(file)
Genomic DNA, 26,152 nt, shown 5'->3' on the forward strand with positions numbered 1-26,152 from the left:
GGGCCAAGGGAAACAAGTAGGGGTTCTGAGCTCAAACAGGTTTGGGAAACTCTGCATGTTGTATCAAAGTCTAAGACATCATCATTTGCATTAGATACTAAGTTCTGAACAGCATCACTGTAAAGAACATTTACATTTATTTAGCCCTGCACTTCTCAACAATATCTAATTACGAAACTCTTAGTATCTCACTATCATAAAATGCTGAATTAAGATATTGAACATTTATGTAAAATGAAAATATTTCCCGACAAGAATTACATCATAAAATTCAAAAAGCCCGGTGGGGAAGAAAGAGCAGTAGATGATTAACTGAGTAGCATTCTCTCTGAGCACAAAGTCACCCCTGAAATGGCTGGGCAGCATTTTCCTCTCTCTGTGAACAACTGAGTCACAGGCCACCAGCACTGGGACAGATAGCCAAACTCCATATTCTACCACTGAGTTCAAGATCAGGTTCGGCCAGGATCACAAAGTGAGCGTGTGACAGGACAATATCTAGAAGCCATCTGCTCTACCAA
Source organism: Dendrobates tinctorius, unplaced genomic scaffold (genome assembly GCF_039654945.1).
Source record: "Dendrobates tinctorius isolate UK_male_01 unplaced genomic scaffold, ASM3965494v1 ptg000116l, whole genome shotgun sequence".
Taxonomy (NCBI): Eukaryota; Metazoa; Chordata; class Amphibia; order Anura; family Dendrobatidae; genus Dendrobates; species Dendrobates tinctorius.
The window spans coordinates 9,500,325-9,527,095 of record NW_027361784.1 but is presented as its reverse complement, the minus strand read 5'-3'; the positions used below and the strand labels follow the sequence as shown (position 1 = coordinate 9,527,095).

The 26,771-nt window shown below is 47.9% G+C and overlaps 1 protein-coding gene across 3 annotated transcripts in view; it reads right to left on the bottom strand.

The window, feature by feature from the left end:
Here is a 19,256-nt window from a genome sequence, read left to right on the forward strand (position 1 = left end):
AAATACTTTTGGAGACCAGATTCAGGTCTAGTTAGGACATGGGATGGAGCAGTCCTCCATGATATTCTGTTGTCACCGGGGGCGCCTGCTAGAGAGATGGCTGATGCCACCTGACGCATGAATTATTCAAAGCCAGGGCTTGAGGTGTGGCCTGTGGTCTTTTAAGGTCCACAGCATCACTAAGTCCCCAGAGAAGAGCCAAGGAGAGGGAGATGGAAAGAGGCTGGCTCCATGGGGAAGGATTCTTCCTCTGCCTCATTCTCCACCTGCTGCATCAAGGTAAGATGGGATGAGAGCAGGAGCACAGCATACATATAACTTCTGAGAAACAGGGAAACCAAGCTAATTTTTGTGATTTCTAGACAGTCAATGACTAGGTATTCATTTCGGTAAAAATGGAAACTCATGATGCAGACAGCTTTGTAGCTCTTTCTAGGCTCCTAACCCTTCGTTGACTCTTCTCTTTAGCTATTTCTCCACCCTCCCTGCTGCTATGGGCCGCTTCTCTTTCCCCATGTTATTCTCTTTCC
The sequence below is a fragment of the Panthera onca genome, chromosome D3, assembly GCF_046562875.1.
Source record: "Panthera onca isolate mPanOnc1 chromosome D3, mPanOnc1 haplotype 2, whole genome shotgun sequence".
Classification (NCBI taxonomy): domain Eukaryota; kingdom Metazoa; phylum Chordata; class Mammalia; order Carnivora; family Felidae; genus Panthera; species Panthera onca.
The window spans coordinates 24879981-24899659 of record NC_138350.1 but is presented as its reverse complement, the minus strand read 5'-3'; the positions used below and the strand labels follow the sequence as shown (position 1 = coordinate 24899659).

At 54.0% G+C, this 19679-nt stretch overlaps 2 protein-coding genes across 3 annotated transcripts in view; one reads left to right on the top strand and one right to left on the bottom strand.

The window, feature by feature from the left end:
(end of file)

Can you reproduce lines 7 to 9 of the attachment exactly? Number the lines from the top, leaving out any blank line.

The 26,771-nt window shown below is 47.9% G+C and overlaps 1 protein-coding gene across 3 annotated transcripts in view; it reads right to left on the bottom strand.

The window, feature by feature from the left end:
Here is a 19,256-nt window from a genome sequence, read left to right on the forward strand (position 1 = left end):